Is it Time for Democrats to Start Panicking?

They can't stop the war or override the president's veto on S-CHIP. Harry Reid is less popular in his home state of Nevada than the president is in the country, and, if you listen to the pollsters and the pundits, the Democrats are about to choose one of the most divisive political figures in the Republic’s history to be their 2008 presidential nominee.

Which begs the question: When should Democrats begin to panic?

The answer is "not yet." But the truth is that unless they can re-establish some of their 2006 momentum, Democrats may find themselves going into the next election tagged as the party that couldn't stop Bush when given a chance, or as the party that did not try hard enough.

Democrats should be particularly concerned by the storyline the White House is peddling this week, which claims, in effect, that the president has his “mojo” back and that the Congress is ineffective. After outlining a long list of things he thinks the Congress should be working on, the president on Tuesday declared, "It's little time left in the year, and Congress has little to show for all the time that has gone by."

And here is Mort Kondracke writing this week in Roll Call:

"From Iraq to S-CHIP to the budget, energy policy, trade, terrorist surveillance, the mortgage crisis and even prescription drug costs and student test scores, top Bush aides say that events are turning in his direction -- and that they are trying to get the word out more effectively."

Essentially, every near-miss the president has had in his confrontation with Hill Democrats is being advanced as evidence that he's still got it. Add to that the news that after 12 solid years in control, the GOP House leadership has unveiled plans to run against the 10-month Democratic "status quo" in Washington.

The list of what Democrats have not been able to do is not as long as some would have you believe, but it includes the one issue that matters: Iraq. The president's strength on the war issue seems undiminished, despite the voters' forceful rebuke last November.

Democrats may not have grasped early enough just how much responsibility for ending the war would shift to them once they were back in control of the Congress. The fundamental truth remains unchanged: that there was little more they could have done given their slim majority.

But they may have played to the "Mr. Bush's war" theme a little too long without sufficiently recasting the expectations of those who thought a Democratic win last November meant a beginning of an end to the war. That has meant a sharp decline in the popularity of Congress, largely due to the disaffection of Democratic and other anti-war voters who are frustrated that Bush's disastrous march in Iraq remains unstoppable.

The good news for Democrats is that Republicans' base voters are even more disaffected than their own. Democrats are pissed at their leaders; Republicans are dejected by theirs. For the base, anger is a greater motivator than depression.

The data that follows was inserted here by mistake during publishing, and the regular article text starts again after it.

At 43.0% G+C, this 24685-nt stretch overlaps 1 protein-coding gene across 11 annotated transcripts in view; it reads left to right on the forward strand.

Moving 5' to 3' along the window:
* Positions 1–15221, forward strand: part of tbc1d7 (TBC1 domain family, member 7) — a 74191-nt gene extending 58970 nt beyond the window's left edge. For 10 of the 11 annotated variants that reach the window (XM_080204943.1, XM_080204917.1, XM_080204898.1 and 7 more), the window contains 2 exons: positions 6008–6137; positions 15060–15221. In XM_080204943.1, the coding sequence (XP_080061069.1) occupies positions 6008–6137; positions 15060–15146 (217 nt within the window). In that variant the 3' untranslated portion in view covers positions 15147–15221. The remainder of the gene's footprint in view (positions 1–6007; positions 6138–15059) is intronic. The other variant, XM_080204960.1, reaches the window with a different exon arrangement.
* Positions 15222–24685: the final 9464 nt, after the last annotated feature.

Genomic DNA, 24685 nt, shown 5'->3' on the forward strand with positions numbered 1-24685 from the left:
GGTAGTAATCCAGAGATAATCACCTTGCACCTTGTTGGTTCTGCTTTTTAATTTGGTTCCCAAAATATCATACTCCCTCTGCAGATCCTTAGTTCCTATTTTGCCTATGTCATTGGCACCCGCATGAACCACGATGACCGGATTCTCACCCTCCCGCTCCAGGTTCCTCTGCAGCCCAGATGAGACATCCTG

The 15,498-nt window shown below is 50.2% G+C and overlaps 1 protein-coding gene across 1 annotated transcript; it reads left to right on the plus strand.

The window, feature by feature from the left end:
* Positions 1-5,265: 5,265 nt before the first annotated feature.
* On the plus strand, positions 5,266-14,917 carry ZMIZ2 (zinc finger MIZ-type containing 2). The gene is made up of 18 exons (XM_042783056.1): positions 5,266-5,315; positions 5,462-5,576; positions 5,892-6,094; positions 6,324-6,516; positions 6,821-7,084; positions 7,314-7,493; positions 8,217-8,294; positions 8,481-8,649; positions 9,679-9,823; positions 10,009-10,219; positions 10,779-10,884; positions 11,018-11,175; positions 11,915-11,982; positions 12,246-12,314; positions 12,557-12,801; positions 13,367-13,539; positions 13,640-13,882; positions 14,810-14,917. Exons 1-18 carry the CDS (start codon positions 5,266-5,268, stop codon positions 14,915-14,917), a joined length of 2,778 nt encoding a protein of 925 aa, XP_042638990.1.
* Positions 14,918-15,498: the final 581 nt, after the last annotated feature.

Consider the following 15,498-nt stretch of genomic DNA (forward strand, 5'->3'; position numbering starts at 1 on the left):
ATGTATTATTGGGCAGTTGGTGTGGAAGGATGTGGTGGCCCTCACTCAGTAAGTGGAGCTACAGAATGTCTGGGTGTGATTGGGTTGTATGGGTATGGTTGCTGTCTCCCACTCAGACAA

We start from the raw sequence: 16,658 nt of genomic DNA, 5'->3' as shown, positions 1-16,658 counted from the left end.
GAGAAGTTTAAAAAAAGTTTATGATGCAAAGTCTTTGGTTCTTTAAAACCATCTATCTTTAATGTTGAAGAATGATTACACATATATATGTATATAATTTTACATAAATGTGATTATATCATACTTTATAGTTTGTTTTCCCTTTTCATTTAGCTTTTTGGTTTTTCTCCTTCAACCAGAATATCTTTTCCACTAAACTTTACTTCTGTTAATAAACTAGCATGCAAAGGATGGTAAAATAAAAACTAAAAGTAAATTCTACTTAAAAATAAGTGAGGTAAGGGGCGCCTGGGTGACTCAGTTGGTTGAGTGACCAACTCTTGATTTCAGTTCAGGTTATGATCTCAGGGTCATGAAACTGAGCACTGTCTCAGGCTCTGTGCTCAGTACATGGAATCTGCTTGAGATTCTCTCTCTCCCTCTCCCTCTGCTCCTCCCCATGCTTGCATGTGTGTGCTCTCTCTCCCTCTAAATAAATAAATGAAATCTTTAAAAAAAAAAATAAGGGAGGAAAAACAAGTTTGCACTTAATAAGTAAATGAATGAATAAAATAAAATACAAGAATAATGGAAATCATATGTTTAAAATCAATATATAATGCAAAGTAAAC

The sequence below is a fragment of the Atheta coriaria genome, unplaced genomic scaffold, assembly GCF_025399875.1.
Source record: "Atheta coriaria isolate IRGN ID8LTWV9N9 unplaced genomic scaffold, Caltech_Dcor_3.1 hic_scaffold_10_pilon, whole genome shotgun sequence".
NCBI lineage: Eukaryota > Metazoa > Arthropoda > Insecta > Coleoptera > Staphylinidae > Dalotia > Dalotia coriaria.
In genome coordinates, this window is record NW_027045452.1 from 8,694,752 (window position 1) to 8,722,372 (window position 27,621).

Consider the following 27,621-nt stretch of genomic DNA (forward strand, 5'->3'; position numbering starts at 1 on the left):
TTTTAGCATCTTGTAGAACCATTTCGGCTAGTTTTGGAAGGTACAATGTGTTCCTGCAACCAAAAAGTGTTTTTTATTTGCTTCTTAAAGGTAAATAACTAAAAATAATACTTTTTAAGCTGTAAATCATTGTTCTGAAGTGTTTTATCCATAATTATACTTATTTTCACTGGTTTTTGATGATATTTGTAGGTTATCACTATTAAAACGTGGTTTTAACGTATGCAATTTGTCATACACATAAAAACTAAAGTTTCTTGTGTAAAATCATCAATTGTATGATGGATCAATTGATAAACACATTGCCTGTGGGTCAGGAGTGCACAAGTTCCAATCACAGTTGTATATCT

The slow progress on the Hill has taken its toll. The excitement of control has begun to wane, and Democrats understand the need for some renewed momentum. They are now trying to establish that they have, and are continuing to, put up a good fight. And they will try to convince the American people that what they need in 2008 is not just a new president, but more anti-war votes in Congress, especially the Senate, to be successful.

This week they were thankful for the special-election win in the 5th District of Massachusetts. Some pundits had predicted that Republican Tom Ognowski might upset Niki Tsongas in the solidly Democratic district, portending ill for Democrats next year. In fact even after Tsongas's six-point victory -- 51 percent to 45 percent -- some on the right saw it as a bad omen for Democrats.

"This is not the victory Republicans wistfully hoped for," writes Michael Barone, my former U.S. News and World Report colleague, "but it was something like Democrat Paul Hackett's near upset in the special election in August 2005 in Ohio's heavily Republican Second District." Not so, if only because Democrats don't have enough time or talent to screw up the way the Ohio GOP did in the run-up to the 2006 election.

Democrats saw the Tsongas win as a momentum boost, and they are looking for another boost in a couple of weeks in Kentucky, one of only three states holding gubernatorial elections this year (and the only one the Democrats stand a chance of winning). They hope that a mix of antipathy about Iraq, GOP corruption, and rising unease about the economy will give them a chance to win the governor's race next month and lay the groundwork that will turn the Bluegrass State blue in 2008.

The governor's race looks like a done deal. The risk, of course, is that rerunning the 2006 campaign may not work as well in 2008. Still, it's not time to panic yet.

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